The Notes I Have With Me While I Preach

The Notes I Have With Me While I Preach

In my last post I responded to a question from a reader regarding how I outline my sermons. This week I want to answer the second part of his question about and what I use for notes while I preach. Here is the original question:

Good morning Lane,

First off want to thank you for all of the work put into the blog and podcasts. I’ve personally found a lot of the content very helpful. I preach on close to a monthly basis and am a volunteer youth leader, so I teach youth on a monthly basis as well. I was interested in learning more about your method of outlining your sermon. I’ve been following a manuscript method because that’s how I’ve learned, however I find I never really stay on it and have a difficult time finding my place afterward. So my question is, what do you find to be the most useful outlining method? What do you take into the pulpit with you? Also, do you have an example of your outline you preach from? Thanks!

What do I take in the pulpit with me? This is something I am curious about with EVERY sermon I watch. I’m always thinking…what’s on that piece of paper? Or what’s in that notebook? Or what’s on that iPad? Or if there are no notes I’m thinking, “Are they hidden where I just can’t see them?” Are there confidence monitors with queues? I want to know!

If you’re curious like me, today’s post is for you. I will share how I do notes and what I take with me onstage. I’m always tweaking my approach to sermon notes so these will likely change over time. My notes look differently than they did a year ago. I’ve developed my system over the years to be best for me. My method may not work for you, but the idea is to learn from it and develop what’s best for you.

Here are the basics for the notes I have with me while I preach:

One page. I make all of my notes fit on one page. I take a standard Word document and make it landscape with two columns and .4″ margins. Anything that does not fit on that page doesn’t make it into the sermon.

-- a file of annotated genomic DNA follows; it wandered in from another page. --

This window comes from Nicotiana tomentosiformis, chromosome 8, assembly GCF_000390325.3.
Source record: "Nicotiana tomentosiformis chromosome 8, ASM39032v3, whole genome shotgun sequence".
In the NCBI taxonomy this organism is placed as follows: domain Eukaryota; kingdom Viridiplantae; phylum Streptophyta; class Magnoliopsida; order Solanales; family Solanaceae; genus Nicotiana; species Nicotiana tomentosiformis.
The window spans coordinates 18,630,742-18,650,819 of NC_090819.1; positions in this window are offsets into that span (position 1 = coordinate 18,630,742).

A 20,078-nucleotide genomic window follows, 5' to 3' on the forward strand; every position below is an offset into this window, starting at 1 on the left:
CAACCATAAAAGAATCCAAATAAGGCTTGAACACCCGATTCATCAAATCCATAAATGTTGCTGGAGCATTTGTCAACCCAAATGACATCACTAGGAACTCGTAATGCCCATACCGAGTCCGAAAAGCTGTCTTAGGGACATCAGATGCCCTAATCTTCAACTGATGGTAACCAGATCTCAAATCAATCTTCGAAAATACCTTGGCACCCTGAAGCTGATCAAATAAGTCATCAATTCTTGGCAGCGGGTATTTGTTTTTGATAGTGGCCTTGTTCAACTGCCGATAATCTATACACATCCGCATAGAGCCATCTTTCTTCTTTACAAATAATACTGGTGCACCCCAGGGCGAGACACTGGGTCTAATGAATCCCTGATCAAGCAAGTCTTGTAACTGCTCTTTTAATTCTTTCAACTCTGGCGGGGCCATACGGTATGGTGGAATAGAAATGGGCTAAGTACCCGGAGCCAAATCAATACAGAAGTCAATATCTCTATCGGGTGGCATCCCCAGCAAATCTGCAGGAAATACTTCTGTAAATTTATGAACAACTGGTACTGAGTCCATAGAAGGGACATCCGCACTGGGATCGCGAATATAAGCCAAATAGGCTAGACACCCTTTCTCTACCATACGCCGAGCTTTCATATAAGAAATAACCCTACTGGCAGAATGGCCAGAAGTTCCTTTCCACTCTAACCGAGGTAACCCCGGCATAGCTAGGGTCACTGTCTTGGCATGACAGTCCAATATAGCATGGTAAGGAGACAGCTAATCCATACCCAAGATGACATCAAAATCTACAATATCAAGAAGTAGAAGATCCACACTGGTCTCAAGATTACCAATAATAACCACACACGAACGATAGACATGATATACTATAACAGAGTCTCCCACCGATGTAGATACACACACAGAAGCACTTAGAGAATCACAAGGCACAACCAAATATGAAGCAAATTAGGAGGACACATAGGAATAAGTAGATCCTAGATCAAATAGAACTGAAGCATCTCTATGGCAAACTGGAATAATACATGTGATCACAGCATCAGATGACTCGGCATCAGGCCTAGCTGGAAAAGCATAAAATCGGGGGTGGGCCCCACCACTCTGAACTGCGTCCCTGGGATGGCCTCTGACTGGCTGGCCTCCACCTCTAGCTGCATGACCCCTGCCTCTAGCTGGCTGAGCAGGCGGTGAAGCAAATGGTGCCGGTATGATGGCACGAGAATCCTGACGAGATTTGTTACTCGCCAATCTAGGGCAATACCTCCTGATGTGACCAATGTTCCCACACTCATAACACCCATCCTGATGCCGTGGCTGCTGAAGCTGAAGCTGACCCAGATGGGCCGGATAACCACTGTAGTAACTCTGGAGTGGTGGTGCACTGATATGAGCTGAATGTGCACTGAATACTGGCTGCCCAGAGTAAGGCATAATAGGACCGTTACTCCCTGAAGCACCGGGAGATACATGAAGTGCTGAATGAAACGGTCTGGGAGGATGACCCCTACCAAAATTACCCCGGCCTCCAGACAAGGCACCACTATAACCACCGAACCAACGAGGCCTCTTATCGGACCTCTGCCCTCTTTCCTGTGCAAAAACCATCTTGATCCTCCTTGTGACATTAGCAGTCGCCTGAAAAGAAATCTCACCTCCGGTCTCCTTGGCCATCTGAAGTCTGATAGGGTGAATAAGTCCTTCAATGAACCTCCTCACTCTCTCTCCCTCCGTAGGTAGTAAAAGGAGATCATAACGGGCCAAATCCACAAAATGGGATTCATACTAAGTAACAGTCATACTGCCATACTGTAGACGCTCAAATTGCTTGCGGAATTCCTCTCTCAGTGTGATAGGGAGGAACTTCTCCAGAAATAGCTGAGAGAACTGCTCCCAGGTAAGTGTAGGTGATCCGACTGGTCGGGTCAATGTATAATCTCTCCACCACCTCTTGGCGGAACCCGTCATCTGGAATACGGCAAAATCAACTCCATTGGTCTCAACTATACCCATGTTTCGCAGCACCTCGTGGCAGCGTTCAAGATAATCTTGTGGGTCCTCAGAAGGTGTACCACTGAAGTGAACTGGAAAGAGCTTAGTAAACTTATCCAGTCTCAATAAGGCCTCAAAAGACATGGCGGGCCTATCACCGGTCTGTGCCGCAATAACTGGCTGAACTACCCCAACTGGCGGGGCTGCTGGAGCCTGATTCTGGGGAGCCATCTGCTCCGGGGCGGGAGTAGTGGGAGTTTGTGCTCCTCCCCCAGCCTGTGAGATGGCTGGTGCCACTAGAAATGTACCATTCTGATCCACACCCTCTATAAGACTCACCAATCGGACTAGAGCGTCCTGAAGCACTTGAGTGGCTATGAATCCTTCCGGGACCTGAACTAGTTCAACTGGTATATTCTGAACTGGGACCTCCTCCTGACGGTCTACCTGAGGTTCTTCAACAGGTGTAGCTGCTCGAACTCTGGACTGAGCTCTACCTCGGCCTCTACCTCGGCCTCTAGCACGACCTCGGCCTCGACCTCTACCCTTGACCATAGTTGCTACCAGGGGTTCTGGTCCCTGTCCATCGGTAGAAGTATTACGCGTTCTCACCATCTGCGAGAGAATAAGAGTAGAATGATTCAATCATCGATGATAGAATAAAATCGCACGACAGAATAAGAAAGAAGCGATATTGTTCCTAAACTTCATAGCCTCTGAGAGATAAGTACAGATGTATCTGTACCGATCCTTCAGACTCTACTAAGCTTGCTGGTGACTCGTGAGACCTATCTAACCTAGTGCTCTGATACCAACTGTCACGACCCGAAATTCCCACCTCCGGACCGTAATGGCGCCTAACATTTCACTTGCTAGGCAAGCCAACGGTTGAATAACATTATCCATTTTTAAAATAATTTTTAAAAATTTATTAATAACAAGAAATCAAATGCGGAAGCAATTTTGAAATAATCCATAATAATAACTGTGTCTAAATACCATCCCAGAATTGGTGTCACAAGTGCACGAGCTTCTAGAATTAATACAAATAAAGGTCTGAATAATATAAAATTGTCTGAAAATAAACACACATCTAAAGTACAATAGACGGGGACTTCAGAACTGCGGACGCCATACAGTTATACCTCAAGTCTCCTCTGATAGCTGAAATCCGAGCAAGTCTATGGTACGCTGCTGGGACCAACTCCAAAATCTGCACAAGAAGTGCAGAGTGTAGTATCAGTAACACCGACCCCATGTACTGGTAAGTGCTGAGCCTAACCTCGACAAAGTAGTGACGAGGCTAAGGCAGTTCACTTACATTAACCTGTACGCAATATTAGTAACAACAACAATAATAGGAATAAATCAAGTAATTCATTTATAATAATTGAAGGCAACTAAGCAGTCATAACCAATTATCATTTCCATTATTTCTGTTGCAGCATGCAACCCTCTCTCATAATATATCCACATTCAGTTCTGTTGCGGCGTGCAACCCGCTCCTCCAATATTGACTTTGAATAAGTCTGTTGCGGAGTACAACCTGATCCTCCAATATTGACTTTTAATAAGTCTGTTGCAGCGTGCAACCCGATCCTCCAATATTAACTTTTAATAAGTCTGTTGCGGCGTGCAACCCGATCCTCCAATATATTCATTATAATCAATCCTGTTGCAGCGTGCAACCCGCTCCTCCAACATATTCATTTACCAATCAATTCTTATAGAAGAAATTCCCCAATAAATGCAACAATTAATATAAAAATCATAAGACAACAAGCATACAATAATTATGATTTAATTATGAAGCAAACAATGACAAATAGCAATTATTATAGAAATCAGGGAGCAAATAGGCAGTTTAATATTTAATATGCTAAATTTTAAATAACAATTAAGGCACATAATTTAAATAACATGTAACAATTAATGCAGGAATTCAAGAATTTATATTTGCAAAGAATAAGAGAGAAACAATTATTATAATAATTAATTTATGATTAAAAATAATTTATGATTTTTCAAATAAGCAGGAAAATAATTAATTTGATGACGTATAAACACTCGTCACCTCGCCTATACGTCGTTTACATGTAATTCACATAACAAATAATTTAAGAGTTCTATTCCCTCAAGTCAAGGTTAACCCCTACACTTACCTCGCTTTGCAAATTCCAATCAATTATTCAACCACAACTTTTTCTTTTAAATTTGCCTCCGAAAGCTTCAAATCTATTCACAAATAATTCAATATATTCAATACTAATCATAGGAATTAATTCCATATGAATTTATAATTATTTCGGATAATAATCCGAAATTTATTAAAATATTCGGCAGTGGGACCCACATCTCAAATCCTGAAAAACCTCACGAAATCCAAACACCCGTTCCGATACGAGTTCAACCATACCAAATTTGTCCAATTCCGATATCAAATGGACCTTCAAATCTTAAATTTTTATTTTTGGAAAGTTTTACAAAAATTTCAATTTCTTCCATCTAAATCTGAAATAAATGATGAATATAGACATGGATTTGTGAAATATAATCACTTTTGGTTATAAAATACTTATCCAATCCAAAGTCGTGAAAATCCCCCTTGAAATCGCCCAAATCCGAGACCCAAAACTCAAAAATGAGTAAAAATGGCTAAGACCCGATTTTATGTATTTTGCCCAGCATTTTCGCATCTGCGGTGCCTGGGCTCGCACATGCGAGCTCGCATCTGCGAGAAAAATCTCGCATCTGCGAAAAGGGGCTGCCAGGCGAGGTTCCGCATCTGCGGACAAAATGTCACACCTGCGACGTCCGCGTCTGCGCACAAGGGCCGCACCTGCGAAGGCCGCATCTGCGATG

In my Bible. I put the notes in my bible so it has the visual of reading from the Bible. This is why I don’t use an iPad, because I like the optics of having a paper Bible. Again, if you prefer an iPad because it works better for you, then by all means, use one. I have a string around the spine of my Bible that holds my notes in so I’m not fumbling around with papers on stage.

Triggers and summaries. I break my notes down into headers and summaries to servers as triggers for my memory. The headers I make bold and it’s usually the first few lines of the thought. It helps me to look down and see what the next thought is quickly so I can speak on the idea. But unless I am reading the text I rarely look at my notes. They are only there if I need them.

Color coded. I color-code each element to make sure I can easily know where I am, whether it’s a main point, supporting idea, illustration, reference, application point, etc.

Texts. Main texts and supporting texts are always printed. It’s important to me to have my passage and my cross references included in my printed notes so I never have to flip around in my Bible while I’m preaching.

Slide queues. I have a reminder of when to advance my slides.

Do I have an example of an outline I preach from?

Here is an example from a sermon I preached recently: Sermon Notes-2015-03-08 Love God Love Others Love Demonstrated John 13 1-17

Here’s a link to the video of that sermon: http://vimeo.com/122987364 You could watch and follow along with the notes in hand to see what I write down for myself and what I say.

My system isn’t perfect, but it works for me. What’s your method?

This article originally appeared here.

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Lane Sebring
Lane Sebring is a pastor, speaker, and author of Preaching Killer Sermons: How to Create and Deliver Messages that Captivate and Inspire. He created PreachingDonkey.com, a site dedicated to helping preachers communicate better. His articles have been featured by Sermon Central, Church Leaders, Pastors, UnSeminary, and others. Lane lives in the Northern Virginia / DC area with his wife, Rachel, and their two daughters.